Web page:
It’s always interesting when a TV show set in an alternate time period or fantastical place manages to incorporate the modern issues of our world into its storytelling. Though we might expect modern-era television, specifically drama, to include commentary on current events, if such a thing occurs in a show set in, say the future, the past or in another world, it’s usually by way of metaphor rather than outright presentation. “Battlestar Galactica” was a post-9/11 allegory addressing the idea of inherent good and evil; what does it mean to terrorize and to what lengths should those in charge go in order to protect their citizens? As “Downton Abbey” moves forward in time, its issues of class warfare and income inequality echo in today’s economic climate. Even “Mad Men” manages to touch on millennial issues such as job security, and if one can draw happiness from career alone.
What makes “Game of Thrones” different, specifically this week, was that it didn’t use or need metaphor to tackle one of the most pressing modern issues today; it simply went there. With Cersei’s reinstatement of the Faith Militant, religious crackdowns on so-called “immoral” behavior officially began. After carving seven-pointed stars into their foreheads, Lancel Lannister and his fellow Sparrows went on a rampage, destroying idols, draining alcohol barrels and raiding Littlefinger’s brothel, targeting men engaged in homosexual activity. The guards shouted “Cocksucker!” and “Boy fucker!” as they humiliated, beat and quite possibly executed men for being gay. Ser Loras, whose homosexuality is the worst kept secret in Westeros, was in a jail cell within the episode’s first 15 minutes.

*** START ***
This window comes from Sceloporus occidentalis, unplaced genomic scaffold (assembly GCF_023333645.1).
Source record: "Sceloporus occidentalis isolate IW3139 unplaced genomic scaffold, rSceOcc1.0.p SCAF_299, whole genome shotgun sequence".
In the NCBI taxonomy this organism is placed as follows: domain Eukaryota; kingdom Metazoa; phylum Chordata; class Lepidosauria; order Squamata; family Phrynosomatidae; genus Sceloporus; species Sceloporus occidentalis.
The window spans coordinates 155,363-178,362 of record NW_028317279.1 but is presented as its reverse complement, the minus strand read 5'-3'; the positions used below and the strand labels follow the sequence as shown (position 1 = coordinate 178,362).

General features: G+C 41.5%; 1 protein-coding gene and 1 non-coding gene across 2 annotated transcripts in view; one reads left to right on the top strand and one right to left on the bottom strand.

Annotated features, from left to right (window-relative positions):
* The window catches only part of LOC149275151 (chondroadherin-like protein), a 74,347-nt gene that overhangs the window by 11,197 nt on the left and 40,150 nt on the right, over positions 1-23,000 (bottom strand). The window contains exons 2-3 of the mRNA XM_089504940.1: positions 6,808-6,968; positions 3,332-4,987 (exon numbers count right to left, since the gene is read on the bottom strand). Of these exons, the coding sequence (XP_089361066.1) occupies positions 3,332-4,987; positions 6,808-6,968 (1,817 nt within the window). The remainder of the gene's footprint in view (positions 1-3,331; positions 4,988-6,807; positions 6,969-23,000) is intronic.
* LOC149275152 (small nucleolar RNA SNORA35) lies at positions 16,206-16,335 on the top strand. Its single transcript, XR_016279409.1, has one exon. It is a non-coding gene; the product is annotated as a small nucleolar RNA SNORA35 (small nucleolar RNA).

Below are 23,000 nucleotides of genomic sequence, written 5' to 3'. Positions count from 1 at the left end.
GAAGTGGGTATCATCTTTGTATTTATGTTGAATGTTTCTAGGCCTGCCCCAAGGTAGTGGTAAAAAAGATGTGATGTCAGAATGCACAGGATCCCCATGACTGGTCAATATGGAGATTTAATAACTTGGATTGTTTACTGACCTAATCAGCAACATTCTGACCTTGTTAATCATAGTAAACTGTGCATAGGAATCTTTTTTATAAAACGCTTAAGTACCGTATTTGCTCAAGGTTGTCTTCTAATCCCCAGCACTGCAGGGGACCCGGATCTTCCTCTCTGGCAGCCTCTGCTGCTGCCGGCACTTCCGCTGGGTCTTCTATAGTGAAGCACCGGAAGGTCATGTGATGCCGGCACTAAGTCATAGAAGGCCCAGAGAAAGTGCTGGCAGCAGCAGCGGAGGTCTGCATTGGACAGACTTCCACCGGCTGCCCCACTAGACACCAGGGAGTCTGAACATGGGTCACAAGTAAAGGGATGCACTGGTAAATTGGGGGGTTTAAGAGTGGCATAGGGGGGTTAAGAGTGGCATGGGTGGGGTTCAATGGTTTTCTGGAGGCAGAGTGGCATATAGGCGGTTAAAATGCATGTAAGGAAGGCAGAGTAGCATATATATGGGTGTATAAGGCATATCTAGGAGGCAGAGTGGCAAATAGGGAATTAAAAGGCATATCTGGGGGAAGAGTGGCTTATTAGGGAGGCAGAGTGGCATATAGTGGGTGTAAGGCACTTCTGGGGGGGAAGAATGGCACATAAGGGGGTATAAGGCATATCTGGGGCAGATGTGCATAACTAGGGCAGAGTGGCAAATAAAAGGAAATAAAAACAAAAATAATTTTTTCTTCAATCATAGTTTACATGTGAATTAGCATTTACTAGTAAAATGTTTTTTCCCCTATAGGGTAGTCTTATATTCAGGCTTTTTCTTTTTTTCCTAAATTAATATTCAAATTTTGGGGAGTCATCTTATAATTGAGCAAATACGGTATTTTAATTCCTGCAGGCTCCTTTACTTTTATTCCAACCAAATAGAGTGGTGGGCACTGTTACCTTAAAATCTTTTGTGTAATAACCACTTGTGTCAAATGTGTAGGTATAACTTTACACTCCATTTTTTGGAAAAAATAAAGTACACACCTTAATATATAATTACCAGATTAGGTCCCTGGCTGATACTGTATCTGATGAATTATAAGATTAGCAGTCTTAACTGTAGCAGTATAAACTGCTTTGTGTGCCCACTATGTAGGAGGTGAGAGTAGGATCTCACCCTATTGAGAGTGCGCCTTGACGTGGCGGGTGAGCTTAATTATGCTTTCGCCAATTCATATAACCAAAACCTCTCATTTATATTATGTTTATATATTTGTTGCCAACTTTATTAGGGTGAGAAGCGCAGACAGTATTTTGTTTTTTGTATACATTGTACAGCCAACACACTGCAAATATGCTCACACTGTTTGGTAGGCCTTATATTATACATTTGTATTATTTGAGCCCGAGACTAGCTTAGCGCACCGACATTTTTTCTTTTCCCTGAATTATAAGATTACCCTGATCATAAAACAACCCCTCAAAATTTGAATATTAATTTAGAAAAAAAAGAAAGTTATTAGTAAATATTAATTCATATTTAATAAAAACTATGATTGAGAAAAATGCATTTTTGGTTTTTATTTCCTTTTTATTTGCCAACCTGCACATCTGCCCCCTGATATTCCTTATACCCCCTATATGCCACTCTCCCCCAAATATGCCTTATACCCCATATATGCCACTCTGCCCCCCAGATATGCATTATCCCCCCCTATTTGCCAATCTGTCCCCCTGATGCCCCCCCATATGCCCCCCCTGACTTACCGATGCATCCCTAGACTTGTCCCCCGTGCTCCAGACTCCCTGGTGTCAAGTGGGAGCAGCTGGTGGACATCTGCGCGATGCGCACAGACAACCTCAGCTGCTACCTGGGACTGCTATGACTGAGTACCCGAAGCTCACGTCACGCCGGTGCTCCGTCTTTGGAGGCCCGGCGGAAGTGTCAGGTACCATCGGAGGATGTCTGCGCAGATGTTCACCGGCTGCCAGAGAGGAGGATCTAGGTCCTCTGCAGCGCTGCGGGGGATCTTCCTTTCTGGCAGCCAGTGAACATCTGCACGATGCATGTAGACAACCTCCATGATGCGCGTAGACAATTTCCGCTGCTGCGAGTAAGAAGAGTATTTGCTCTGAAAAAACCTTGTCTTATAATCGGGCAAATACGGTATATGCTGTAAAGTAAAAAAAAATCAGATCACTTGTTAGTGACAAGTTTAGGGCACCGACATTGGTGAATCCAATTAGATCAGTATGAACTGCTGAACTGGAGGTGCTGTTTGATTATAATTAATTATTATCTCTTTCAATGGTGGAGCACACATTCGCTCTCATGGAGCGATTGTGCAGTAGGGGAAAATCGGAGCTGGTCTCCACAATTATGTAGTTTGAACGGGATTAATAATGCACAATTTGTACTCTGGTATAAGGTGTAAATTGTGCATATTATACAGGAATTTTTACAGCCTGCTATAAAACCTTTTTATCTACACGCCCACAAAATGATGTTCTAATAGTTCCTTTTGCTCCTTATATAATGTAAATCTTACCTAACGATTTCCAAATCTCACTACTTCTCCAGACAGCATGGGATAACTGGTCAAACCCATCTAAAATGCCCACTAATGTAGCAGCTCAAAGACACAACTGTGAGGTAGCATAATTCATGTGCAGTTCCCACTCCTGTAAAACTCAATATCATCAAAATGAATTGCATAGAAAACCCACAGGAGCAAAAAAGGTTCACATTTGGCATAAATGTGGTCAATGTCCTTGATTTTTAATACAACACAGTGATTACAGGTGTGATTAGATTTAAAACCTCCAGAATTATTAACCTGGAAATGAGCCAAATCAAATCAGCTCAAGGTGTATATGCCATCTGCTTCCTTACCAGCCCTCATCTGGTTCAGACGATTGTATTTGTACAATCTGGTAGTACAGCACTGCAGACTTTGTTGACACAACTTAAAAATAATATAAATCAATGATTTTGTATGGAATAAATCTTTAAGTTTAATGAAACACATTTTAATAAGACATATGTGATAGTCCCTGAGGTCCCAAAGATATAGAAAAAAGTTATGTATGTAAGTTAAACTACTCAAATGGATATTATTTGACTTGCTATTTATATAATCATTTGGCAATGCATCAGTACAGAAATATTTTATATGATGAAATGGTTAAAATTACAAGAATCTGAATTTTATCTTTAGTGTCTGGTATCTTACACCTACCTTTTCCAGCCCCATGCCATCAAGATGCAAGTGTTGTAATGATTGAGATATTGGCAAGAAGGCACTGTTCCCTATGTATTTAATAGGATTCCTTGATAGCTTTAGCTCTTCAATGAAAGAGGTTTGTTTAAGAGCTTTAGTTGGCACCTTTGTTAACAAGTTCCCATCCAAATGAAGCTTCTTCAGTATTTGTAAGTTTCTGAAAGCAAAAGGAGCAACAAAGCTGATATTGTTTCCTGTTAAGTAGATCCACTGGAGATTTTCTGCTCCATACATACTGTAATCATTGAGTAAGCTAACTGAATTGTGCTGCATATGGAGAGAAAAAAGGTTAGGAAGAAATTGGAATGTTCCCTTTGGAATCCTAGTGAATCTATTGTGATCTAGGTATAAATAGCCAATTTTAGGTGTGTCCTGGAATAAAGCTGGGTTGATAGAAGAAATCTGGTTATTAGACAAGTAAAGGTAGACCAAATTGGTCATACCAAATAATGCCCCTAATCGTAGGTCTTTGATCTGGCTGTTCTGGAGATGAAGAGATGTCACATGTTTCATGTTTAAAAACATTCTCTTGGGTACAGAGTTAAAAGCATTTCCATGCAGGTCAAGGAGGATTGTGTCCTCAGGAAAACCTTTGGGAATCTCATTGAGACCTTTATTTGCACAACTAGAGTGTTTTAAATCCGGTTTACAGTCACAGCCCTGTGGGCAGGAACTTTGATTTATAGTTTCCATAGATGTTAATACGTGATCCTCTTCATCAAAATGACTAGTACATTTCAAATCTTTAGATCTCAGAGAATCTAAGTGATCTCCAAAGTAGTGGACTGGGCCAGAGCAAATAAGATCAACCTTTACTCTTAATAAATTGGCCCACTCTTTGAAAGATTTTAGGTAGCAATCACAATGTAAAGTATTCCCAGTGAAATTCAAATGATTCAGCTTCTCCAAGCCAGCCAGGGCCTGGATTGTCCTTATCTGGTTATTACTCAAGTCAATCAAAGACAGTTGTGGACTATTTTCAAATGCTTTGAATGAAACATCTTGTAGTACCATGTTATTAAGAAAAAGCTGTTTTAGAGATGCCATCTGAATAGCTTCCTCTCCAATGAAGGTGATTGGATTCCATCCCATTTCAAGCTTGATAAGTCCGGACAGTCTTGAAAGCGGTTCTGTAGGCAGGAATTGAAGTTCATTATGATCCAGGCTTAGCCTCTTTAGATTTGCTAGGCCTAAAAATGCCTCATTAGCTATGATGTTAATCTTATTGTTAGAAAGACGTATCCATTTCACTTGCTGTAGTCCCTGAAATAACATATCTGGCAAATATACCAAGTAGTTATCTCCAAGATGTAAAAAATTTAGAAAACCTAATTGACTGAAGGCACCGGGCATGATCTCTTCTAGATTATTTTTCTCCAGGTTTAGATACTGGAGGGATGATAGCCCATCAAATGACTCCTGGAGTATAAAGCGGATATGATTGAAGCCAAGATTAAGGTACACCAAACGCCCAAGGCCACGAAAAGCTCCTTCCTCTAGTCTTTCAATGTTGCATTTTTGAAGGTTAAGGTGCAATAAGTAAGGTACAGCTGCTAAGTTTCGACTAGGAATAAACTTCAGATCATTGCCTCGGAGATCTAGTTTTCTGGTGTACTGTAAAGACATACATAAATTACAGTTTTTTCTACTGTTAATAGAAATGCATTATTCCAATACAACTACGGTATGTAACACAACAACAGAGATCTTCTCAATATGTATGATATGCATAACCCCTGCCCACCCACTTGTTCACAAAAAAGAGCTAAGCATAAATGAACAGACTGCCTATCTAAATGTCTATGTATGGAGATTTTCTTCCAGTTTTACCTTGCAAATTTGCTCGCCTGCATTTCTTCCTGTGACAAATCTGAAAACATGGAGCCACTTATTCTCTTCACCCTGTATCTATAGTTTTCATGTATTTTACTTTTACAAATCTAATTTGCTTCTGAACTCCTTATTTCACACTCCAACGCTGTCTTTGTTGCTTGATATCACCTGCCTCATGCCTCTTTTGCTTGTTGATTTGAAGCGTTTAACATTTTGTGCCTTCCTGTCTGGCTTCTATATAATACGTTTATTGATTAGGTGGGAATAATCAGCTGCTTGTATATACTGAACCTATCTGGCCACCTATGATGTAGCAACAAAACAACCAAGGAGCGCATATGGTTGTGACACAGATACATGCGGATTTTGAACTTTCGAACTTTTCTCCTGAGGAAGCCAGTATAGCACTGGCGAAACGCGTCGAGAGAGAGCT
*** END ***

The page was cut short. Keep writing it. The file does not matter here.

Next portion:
LGBT rights have become the civil rights fight of this century. Most recently, homophobic pizza shop owners in Indiana said they’d refuse to cater a gay wedding; their unfounded fear spread and suddenly multiple states had issued ludicrous “religious freedom” bills that would allow for discrimination. The Supreme Court is currently hearing the case for and against individual states banning same-sex marriage, and a decision on the constitutionality of such is expected within the next month. Clearly the “Game of Thrones” showrunners have tapped into the zeitgeist, an intriguing concept for a fantasy series. But more interesting is how they’re doing it.
In George R.R. Martin’s novels, homosexuality is not shied away from, but it’s also not blatantly addressed. There are suggestions of course: Ser Loras is dubbed the “Knight of the Flowers” and is made head of King Renly’s “Rainbow Guard,” for example. In book four, “A Feast for Crows,” Jaime suggests that Ser Loras teach Tommen how to joust; a suggestion that Cersei rejects. “I know what he is,” she says. “I won’t have him near my son.” A hypocritical judgement, considering her own sexual relationship with her twin brother is what created her son.